Was Pegasus used on Indian citizens? Seven issues that SC panel will probe

The Committee has been directed to prepare the report after a thorough inquiry, with the matter listed for hearing after 8 weeks.
Data privacy
Data privacy
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The Supreme Court on Wednesday, October 27 constituted a three-member Technical Committee to investigate the Pegasus snooping allegations headed by a retired judge. The members of the committee include experts in cyber security, digital forensics, networks and hardware. The committee’s functioning will be overseen by Justice R V Raveendran, former judge of the Supreme Court of India. The Supreme Court wants the committee to study seven broad issues. 

> Whether the Pegasus suite of spyware was used on phones or other devices of the citizens of India to access stored data, eavesdrop on conversations, intercept information and/or for any other purposes not explicitly stated herein.

> The details of the victims and/or persons affected by such a spyware attack.

> What steps/actions have been taken by the Respondent-­Union of India after reports were published in the year 2019 about hacking of WhatsApp accounts of Indian citizens, using the Pegasus suite of spyware? 

> Whether any Pegasus suite of spyware was acquired by the Respondent-Union of India, or any state government, or any central or state agency for use against the citizens of India.

> If any governmental agency has used the Pegasus suite of spyware on the citizens of this country, under what law, rule, guideline, protocol or lawful procedure was such deployment made?

> If any domestic entity/person has used the spyware on the citizens of this country, then is such a use authorised?

> Any other matter or aspect which may be connected, ancillary or incidental to the above terms of reference, which the Committee may deem fit and proper to investigate.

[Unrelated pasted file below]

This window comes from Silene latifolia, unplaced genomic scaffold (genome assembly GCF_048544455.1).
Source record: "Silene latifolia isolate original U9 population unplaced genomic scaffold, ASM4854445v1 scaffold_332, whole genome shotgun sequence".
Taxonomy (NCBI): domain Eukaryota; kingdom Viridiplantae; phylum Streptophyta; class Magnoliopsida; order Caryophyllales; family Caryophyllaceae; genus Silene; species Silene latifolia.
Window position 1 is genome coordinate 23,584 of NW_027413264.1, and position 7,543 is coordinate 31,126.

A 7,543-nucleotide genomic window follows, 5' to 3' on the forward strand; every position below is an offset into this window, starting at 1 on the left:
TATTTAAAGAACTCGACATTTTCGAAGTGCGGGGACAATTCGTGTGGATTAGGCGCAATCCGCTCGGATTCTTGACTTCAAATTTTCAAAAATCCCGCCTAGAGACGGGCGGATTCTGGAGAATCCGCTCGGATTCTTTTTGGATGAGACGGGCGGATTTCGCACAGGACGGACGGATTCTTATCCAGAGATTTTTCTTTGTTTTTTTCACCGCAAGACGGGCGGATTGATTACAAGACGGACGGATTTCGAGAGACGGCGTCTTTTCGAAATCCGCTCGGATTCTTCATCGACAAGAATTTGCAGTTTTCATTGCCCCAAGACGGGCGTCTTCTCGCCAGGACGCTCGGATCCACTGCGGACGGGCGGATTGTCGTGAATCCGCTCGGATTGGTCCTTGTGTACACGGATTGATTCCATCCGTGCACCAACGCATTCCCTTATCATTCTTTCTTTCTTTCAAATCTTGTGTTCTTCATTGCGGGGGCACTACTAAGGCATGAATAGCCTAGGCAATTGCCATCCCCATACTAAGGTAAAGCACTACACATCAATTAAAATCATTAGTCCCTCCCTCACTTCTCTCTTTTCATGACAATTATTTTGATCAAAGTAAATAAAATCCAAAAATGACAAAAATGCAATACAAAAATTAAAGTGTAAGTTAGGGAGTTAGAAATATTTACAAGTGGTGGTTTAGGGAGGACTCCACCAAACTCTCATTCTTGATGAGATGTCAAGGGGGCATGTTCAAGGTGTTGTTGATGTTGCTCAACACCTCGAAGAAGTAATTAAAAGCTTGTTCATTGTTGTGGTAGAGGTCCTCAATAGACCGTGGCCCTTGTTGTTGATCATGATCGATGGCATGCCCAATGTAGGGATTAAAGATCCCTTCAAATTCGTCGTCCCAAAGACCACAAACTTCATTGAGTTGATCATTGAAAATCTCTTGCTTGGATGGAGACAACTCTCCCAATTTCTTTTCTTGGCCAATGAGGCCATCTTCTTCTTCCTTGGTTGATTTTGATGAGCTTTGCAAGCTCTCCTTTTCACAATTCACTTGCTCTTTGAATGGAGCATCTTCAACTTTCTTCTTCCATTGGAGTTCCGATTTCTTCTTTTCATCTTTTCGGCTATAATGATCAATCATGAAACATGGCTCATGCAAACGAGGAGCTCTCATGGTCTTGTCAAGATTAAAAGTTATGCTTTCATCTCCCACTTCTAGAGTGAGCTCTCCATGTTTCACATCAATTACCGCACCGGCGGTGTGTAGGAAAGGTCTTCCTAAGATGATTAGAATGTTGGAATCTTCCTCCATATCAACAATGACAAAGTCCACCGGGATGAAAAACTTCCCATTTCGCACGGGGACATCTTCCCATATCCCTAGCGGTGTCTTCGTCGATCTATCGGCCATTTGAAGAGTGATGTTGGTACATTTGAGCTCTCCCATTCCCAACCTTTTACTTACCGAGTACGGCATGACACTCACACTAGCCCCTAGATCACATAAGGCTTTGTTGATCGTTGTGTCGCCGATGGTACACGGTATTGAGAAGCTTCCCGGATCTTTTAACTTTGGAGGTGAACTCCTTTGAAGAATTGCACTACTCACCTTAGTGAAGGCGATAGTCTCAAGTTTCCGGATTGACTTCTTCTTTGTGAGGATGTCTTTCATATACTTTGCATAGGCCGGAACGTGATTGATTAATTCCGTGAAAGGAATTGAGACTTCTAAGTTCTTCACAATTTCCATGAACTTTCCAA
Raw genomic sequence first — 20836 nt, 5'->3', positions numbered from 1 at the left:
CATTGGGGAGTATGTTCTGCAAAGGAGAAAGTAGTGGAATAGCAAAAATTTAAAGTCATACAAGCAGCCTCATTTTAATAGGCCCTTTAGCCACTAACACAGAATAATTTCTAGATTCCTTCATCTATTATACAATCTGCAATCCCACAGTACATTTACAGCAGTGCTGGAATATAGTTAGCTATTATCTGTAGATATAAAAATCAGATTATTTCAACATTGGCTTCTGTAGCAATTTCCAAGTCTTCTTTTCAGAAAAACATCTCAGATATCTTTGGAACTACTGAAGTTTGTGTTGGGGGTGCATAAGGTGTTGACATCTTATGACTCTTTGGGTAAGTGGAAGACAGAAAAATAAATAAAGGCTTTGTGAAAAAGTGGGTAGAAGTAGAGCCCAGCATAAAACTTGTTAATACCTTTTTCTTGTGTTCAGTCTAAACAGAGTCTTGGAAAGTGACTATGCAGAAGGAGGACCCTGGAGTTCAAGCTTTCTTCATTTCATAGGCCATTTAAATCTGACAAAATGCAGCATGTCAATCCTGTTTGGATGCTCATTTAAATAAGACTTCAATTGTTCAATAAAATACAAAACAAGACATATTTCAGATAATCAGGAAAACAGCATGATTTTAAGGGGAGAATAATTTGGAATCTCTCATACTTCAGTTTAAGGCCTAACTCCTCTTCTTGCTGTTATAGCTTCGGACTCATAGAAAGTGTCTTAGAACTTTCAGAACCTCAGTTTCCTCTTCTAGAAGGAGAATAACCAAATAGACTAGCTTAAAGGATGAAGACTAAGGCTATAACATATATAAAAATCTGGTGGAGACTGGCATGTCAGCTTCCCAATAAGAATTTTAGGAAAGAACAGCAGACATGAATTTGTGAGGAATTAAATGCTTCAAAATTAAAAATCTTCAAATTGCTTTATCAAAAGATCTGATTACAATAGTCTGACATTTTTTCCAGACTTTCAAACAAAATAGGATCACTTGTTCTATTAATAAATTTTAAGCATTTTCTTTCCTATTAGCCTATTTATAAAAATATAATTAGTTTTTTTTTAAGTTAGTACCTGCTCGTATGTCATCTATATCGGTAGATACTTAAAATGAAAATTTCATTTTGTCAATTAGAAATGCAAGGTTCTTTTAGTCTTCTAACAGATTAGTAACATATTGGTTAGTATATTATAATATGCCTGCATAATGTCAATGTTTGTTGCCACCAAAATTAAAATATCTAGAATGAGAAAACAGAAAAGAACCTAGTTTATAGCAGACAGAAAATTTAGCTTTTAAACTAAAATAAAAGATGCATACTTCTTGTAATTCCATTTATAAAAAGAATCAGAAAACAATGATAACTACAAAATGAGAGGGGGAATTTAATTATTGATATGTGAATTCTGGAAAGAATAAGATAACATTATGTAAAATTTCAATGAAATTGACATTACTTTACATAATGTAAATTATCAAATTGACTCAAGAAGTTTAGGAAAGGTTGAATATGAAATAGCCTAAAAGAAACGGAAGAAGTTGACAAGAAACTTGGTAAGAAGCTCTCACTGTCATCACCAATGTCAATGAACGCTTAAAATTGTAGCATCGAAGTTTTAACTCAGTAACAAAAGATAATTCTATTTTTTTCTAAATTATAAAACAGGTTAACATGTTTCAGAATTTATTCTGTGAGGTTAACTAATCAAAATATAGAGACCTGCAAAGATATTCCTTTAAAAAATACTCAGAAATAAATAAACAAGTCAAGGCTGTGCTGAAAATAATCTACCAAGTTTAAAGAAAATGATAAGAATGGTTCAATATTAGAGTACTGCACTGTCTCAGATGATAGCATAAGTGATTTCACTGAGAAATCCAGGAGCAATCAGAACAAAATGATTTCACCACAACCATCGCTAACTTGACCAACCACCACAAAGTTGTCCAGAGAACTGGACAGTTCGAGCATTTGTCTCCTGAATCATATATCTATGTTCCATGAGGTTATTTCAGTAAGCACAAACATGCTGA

The Committee has also been authorised to make recommendations regarding enactment or amendment to existing law and procedures surrounding surveillance and for securing an improved right to privacy; establishment of a mechanism for citizens to raise grievances on suspicion of illegal surveillance of their devices; any ad-hoc arrangement that may be made by the Court as an interim measure for the protection of citizen’s rights, among others. 

The Supreme Court’s order came on a batch of pleas seeking an independent probe into the allegations that distinguished citizens, politicians and journalists were snooped upon by using Israeli firm NSO's spyware Pegasus. It was reported by an international media consortium that over 300 verified Indian mobile phone numbers were on the list of potential targets for surveillance using the Israeli spyware. The Committee has also been authorised to hold any inquiry it deems fit and take statements of any person in connection with the inquiry and call for the records of any authority or individual. 

The Committee has been directed to prepare the report after a thorough inquiry and place it before the Court, with the matter listed for hearing after 8 weeks. 

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